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City of the Monkey God

It wasn't aliens.

Lost cities.

I love reading about them. Cities thought to be myths until their remains were found. Pompeii. Herculaneum. Troy. Archaeologists argue about it, but there’s evidence — bronze arrowheads, charred human bones — pointing to the possibility that Homer wasn’t kidding. He didn’t make up The Illiad. The Trojan War really happened.

Cities lost after being abandoned, smothered in Mama Nature’s jungle embrace in Central and South America. Cities like Thonis-Heracleion, lost to the sea only to be found a thousand years after it sank beneath the waves. Petra. You know that one. Who hasn’t seen Indiana Jones and the Last Crusade?

They’re definitely cool. But some lost cities are cooler than others. The ones I’ve mentioned, archeologists know who built them. The Mayans. The Anatolians. The Nabateans.

No, the ones that really get my imagination going are the lost cities built by a lost people. Mohenjo-daro. A city around 4000 years old. They left behind lots of stuff. Seals, tools, pottery, and ornaments. Clay tablets with writing on them. Problem is, no one’s figured out the language. For all anybody knows, the tablets say Kilroy Was Here. Or those lame fat jokes about yo’ mama.  No way to tell who they were, where they came from, why they left and where the hell they went. To archeologists and the rest of the world, they’re known only as the Indus Valley Civilization.

Cities lost to time.

So what happened to them? They were abducted by aliens! Of course. It’s always aliens. Pesky creatures.

City of the Monkey God. It’s also called The White City. I like City of the Monkey God better. But then I would. What’s left of it is buried beneath the super-dense rainforest in a seriously remote part of Honduras. The rainforest’s got everything. Swamps. Poisonous snakes. Flesh-eating bacteria. What more could you ask for?

Monkey God City had been just a legend until a plane’s LiDAR uncovered it. The trip uncovered two more cities, too. For real, though, Monkey was never “lost.” The Pech, the Indigenous people who live there, have always known about it. Some knew exactly where Monkey City was. They just ought to, ya know? They’re descendants of the people who built the place. It’s white people who called it lost because a few got glimpses over the centuries but later, nobody could find it. And the last white dude to see the City died before he could tell anybody the location.

Livin’ large under a rock.

“City of the Monkey God.” Great title for a book, huh? Hm. That’s an idea.

Speaking of aliens, I guess everybody’s heard of the Anunnaki. Unless you’ve been living under a rock. Came here a half millennia ago to mine gold so they could save their planet, Nibiru, from environmental disaster, or something. Frankensteined humans and enslaved them so they could mine the gold. Fucked ’em and made a bunch of demi-Frankensteins. Built the Pyramids, Baalbek, and other places still standing today. Did a shitload of other wild stuff. A seriously epic saga, worth suspending belief for the sake of the story.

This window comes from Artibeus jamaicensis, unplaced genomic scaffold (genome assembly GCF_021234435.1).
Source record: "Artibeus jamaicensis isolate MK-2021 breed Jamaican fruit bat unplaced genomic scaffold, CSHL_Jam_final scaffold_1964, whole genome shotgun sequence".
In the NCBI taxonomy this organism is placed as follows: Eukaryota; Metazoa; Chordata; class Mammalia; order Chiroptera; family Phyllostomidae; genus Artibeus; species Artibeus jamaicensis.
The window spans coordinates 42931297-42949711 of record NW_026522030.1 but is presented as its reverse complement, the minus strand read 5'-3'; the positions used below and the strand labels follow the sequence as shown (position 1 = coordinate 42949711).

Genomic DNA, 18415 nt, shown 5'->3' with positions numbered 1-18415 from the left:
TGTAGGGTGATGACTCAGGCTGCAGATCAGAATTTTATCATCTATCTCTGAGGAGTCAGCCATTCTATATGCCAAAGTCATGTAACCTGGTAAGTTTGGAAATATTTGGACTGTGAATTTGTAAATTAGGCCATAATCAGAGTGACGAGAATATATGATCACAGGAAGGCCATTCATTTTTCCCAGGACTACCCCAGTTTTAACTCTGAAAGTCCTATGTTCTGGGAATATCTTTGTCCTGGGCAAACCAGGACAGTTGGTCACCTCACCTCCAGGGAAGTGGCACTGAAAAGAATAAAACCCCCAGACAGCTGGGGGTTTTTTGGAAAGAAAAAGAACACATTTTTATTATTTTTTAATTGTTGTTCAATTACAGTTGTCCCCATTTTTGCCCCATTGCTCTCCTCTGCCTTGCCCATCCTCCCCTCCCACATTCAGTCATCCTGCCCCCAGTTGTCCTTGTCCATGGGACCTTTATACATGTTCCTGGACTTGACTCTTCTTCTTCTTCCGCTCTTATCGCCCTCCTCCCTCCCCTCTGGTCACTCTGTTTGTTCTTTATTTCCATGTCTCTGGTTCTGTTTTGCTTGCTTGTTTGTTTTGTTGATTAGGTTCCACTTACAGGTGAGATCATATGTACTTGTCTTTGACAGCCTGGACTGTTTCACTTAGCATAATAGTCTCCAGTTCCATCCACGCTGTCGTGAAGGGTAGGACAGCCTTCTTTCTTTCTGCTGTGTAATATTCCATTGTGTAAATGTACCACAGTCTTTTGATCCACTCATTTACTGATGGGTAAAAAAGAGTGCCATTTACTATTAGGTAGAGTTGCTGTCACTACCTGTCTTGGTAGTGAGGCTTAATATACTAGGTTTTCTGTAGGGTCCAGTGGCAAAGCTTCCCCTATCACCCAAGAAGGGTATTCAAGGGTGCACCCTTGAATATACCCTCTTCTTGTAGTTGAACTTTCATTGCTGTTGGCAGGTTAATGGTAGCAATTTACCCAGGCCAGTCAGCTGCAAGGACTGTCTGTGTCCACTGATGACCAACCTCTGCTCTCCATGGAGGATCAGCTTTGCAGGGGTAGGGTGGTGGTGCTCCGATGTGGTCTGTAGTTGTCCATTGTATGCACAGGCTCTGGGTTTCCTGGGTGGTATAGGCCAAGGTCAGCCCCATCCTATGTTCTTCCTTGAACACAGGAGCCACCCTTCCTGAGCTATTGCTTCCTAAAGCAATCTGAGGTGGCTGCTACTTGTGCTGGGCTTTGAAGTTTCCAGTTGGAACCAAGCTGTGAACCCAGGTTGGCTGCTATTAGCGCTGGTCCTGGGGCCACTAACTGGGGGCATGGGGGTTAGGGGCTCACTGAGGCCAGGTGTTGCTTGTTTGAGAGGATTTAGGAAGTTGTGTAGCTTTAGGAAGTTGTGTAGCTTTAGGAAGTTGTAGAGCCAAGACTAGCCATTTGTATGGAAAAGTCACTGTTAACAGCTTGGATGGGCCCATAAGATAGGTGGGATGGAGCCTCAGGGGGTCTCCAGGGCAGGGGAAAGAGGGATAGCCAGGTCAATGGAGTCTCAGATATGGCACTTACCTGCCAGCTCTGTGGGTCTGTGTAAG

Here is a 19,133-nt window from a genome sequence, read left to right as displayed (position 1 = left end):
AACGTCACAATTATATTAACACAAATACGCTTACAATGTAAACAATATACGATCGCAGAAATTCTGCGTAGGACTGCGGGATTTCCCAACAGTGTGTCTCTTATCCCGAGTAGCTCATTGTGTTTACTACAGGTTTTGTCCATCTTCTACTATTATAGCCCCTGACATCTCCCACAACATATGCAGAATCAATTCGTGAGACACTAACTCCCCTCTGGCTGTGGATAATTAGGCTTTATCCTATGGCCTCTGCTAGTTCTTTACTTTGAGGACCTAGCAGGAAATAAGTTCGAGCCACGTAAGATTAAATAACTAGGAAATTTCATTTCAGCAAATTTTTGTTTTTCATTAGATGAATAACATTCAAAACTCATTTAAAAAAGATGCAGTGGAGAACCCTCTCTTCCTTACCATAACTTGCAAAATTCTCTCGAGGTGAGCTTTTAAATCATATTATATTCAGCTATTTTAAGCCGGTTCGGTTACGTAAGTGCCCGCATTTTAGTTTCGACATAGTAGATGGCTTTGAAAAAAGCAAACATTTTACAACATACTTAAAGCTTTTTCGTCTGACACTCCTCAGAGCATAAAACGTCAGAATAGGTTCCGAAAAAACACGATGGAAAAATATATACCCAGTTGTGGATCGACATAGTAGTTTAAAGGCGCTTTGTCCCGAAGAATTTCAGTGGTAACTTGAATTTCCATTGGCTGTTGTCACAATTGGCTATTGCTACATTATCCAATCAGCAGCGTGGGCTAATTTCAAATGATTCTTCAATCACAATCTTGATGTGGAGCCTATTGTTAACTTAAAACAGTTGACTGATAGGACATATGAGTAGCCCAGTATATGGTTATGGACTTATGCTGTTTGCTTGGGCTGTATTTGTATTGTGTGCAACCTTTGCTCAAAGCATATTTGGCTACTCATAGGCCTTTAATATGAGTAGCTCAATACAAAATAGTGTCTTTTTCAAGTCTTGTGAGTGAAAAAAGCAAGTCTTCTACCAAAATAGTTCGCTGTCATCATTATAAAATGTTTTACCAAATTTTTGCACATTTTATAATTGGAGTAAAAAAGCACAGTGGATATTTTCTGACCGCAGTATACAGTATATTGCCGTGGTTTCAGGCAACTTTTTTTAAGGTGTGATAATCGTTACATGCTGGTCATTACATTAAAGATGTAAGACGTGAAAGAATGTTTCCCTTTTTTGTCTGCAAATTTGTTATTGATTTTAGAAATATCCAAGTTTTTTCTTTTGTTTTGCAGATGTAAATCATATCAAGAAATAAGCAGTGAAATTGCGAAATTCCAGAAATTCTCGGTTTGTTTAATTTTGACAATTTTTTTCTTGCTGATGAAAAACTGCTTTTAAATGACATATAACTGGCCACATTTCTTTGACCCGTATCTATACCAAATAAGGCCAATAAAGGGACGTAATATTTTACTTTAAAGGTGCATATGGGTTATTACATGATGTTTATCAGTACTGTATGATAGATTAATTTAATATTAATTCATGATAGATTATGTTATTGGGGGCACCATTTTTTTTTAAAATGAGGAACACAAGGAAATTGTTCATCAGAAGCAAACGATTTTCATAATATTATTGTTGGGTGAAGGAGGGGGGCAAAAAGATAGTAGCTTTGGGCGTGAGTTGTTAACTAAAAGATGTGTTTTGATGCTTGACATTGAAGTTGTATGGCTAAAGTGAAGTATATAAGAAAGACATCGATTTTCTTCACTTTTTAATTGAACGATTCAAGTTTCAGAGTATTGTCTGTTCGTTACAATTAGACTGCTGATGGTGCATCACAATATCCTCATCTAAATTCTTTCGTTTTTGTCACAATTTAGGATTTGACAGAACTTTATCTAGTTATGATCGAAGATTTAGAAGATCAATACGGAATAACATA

There are people who swear up and down it’s all true. Never mind the saga has holes big enough to launch 30 of Bezos’s giant dicks roped together and rocket through with plenty of room left over. Like, if they were so tech advanced, how come they didn’t make the gold themselves? Surely they had nuclear reactors or something similar. Bombard a platinum or mercury nucleus with neutrons. Knock a neutron off platinum or add one to mercury, and hey, presto! Gold. If we can do it, why couldn’t they? Oh, but we can make gold only in tiny amounts. Don’t wash, hoss. If they could build ships capable of interplanetary space travel, especially from a rock as far away as Nibiru to Earth, making all the gold they needed should have been a piece of cake. No need to mine asteroids or come here. Coulda just stayed home.

But a fabulous story’s a fabulous story, right? I thought so, and that’s what I did. The Moreva of Astoreth. Based on the Anunnaki saga and not that loosely, either. And it’s just as fabulous. Other people think so too, judging by its professional and reader reviews.

It doesn’t always have to be aliens.

There’s one thing that irks me about all this, though. Why is it so hard to believe ancient peoples — humans — built all these wonders that still exist today? How come people think the Egyptians couldn’t figure out how to build the Pyramids on their own? And the Olmec heads. Why couldn’t an African people have sailed across the Atlantic? Chinese junks. Those ships look so fragile, it was said sailors hugged the shoreline because they certainly couldn’t have made an ocean voyage. Wrong, dude. Junks do just fine on the open ocean, thank you.

There’s been so much of human history lost. Buried under the Saharan sands, or lying at the bottom of the ocean. Earthquakes. Massive volcanic eruptions.

Yeah, I know there’s some strange shit out there. Shit no one can explain.

Still, it doesn’t ALWAYS have to be aliens.

We should give ourselves more credit.

 

 

 

 

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